A treebog system is basically a low-tech dry toilet, surrounded by nutrient hungry plants such as willow trees, converting urine and faeces to biomass, which can then be cut as fuel or chipped and composted, generating nutrients ‘second hand’ rather than the humanure going directly onto the soil.

VON’s position on humanure by David Graham, Chair of VON

The current position is that its use is not allowed under Soil Association and EU regulations. If tests being carried out show that all harmful pathogens and heavy metals are removed (by ecological systems) this regulation may change and humanure be permitted in organic farming. The use of human faeces is an important discussion in the offing.

It should be noted, however, that it has been demonstrated that vegan organic farming, in which green manures, compost and mulching have been used for more than 20 years, creates and maintains healthy soil that in turn makes healthy bodies.

Farms that have composting toilets and animal sanctuaries are advised by VON to use the faeces on non-vegetable areas and land not certified by VON. Our position on this issue is pragmatic, not ideological.

The firms turning poo into profit

This was the title of an article on the BBC website in November 2016: “Treating and dealing with it is an expensive and time-consuming business. Yet instead of seeing human excrement as something to get rid of, some firms are now managing to turn it into something useful and even profitable. Northumbrian Water is one company that is now a recognised expert in the use of what it calls ‘poo power’ – using human waste to generate gas and electricity. The water firm was the first in the UK to use all its sludge – the goo generated after raw sewage has been treated – to produce renewable power.” Read more at and No flush movement

Back to Earth

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Review by John Curtis

Celebrating 40 years of Tolhurst Organic, this book brings together Iain’s articles from various sources (including the Tolhurst Organic newsletter The Onion Oracle) from 1980 to 2016. The illustrations are lovely, and there is a list of people who sponsored them.

Iain had previously worked on a large conventional dairy farm, which made him decide to go vegetarian and to pursue organic horticulture instead, starting in 1976. It’s not always been an easy ride for Iain – desperation and near financial ruin occasionally feature.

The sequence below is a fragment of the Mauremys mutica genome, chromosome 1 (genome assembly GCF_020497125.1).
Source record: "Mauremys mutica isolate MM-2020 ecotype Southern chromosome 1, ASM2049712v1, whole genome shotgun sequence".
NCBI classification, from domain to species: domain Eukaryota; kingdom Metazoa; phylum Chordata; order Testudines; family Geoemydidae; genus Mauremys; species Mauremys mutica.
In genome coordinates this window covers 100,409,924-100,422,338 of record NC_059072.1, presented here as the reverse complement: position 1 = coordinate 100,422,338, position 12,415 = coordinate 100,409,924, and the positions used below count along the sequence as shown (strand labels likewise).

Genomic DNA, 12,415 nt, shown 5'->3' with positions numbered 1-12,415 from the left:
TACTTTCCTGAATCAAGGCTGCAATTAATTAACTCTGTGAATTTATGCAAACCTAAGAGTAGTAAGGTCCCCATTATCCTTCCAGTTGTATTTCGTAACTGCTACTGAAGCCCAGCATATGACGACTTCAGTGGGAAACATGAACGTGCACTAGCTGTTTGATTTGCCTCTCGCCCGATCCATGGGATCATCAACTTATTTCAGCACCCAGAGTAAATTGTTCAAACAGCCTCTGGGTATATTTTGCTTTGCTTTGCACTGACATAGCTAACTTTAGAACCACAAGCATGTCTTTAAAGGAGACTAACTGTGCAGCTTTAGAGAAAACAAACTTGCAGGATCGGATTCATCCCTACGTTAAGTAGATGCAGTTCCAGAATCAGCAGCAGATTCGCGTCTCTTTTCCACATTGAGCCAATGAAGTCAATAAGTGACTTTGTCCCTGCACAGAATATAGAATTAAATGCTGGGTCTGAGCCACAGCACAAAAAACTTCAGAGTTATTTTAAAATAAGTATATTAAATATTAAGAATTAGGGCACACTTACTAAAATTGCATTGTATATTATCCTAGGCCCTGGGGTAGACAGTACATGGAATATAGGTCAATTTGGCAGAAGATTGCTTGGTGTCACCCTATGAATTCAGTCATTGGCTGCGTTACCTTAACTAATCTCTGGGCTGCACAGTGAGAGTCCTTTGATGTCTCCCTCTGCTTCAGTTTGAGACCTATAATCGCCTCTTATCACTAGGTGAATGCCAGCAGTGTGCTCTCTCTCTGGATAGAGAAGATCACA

The first article is ‘Strawberry Success’ from November 1981. Iain had just moved to Moor View Farm, a 5.5 acre plot of land in Cornwall, 800 feet above sea level and exposed to winds, with 70 inches of rain per annum and very acidic soil. Early articles are strawberry-based, the farm being mostly devoted to organic strawberry growing, although other veg crops were grown too, eg carrots, potatoes and brassicas, to provide a crop rotation.

The move to stockfree

In a 1987 article, ‘stockless’ is mentioned for the first time, when Iain describes his five-day tour of stockless farms in Germany. Stockless means a farm with no livestock although, unlike stockfree, it doesn’t preclude the use of animal manures and animal by-products sourced from outside the farm.

Tolhurst Organic’s gradual switch to stockfree is fully explained in the August 1999 edition of The Onion Oracle: “We do not use any manure from conventional farms or organic farms. We operate a livestock-free system relying on green manures for fertility building … We have recently discovered that the potting compost (approved by the Organic Standards bodies), which we use to raise some of our plants in, contains some slaughterhouse waste for nutrients. This waste would probably come from animals that would have been fed some GMO ration; all conventionally reared animals are fed a mixture of cereals, some being soya and maize, which is now all mixed with GMO soya and maize. We shall have to cease using this compost as will every other compost user (all the growers in the UK are affected by this). At present there are no potting composts available that are organically approved and free of animal products. This is a big problem to all growers. We shall be experimenting with alternative materials which will be costly and time consuming. It will certainly mean that our production of some crops will be difficult and possibly impossible until we can develop suitable compost. We do use around six tons of horse manure that we compost.”

In 2003 Iain’s article ‘Organic and Vegetarian?’ appeared in The Organic Grower magazine, and was reproduced in Growing Green International in 2004. The pace accelerates, with The Onion Oracle of June 2005 discussing VON’s stockfree standards. In 2006, there’s a ‘Going Stockfree’ article in the Soil Association’s Organic Farming magazine. Then in 2008, the Centre for Alternative Technology’s Clean Slate magazine has an article ‘Box Schemes and Beetle Banks’, where Iain mentions stockfree and “stolen acres”, the latter referring to some organic growers who effectively steal fertility by using non-organic manures from farms that often buy in cereals to feed their livestock.

An abundance of fairly bad weather

The weather, mostly bad weather, often features, and Iain describes himself as “the ultimate weather bore”, which is very understandable given the number of different crops grown, most of them outdoors. Tolhurst Organic started their business in 1976, which was the year of the great drought in the UK, where Iain tells us that there was no rain from 25th April to 15th September. 1987 is a prominent year too, where a hurricane hit the south of England and destroyed some of their crops and a brand new polytunnel. 2007 was a bad year with a very wet summer, the worst year so far, but 2012 capped this when both spring and summer were very wet and cloudy, causing a large loss in yields, great difficulty harvesting crops, and for the first time slugs became a problem. Iain makes the point that he prefers droughts to flooding – you can easily add water if it doesn’t rain, but you can’t take if off if it floods.